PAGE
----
But offering access to existing global supply chains also makes KP Snacks tempting as a “bolt-on acquisition” for several global fmcg giants - who also have balance sheets to support such a move - and puts private equity bidders at a disadvantage, she adds, as it is a challenging time to build a snacks business from the ground up.

Fmcg favourites

If an acquisition by Kraft, or its European spinoff, Mondelez, is the most intriguing corporate prospect given Bunker’s connections, the acquisition is also sure to appeal to a number of other international players. And Kraft is not among the favourites. The main runners and riders are:

  • Intersnack: a German-owned business, which already has a UK division, was reported to have appointed Goldman Sachs as an advisor on a potential bid in September. United Biscuits’ salty snack portfolio would provide a perfect fit for Intersnack’s existing snacking brands, such as Penn State pretzels.
  • Kellogg’s: Following its acquisition of Pringles from Procter & Gamble earlier this year, and the launch of Special K crisps last month, Kellogg’s is emerging as a serious player in the snacking category. KP’s portfolio would allow Kellogg’s to scale up its snacks operation in one fell swoop and make it a genuine global player in the snacking arena.
  • Wahaha: Initially considered one of the frontrunners for the business, comments made by the Chinese food group chairman’s to the China Securities Journal in August, suggest that the company has cooled on the idea. This could of course just be an elaborate bluff: many analysts believe this is a gilt-edged opportunity for the company to enrich its product portfolio, expand its market overseas and enhance its global brand image around the world.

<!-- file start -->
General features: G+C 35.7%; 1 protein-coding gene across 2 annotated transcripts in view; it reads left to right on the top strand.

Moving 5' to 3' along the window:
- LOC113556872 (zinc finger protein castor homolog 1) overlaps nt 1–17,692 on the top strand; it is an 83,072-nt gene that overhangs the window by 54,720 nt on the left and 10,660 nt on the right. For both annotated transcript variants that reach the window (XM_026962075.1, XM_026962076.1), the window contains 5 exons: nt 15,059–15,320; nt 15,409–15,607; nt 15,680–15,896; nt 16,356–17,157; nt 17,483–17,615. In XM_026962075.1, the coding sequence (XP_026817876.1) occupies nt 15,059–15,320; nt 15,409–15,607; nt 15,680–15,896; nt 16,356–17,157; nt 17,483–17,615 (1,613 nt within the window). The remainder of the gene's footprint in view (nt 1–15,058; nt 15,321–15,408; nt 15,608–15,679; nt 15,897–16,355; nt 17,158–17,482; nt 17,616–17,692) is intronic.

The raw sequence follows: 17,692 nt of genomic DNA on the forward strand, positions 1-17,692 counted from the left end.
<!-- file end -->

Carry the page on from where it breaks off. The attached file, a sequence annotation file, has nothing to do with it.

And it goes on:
Private equity

The other possibility put forward by analysts is a PE house buying the division. And the appointment of Bunker would certainly enable this, as he could nurture it for a few years and then, when the economy improves, turn it over to the likes of Wahaha, or Kellogg’s, for a profit bigger than can be realised in the current climate.

The three key favourites on this side are as follows:

  • Permira: Among PE houses Permira is the name that’s been most strongly linked with a bid for KP Snacks to date. The company has a history of food and beverage investment, including frozen food group Iglo, and has been slowly shifting its focus from European brands to a more global outlook.
  • Clayton Dubilier & Rice: When Clayton Dubilier & Rice was linked with a bid for the business by Sky News it certainly raised a few eyebrows, thanks to the added spice of CD&R senior adviser Sir Terry Leahy reportedly ‘leading’ the process, alongside former Unilever food head Vindi Banga. On paper it looks like the perfect fit, but so far Sir Terry and CD&R has refused to comment on the matter.
  • Pamplona: This Russian-British PE house, backed by oligarch Mikhail Fridman, emerged as a potential frontrunner last weekend, when the Sunday Telegraph reported that the company was due to table a bid for KP Snacks. The fund launched in 2005 and has a cross-section of industries in its portfolio, but it has yet to dip its toe into the food sector.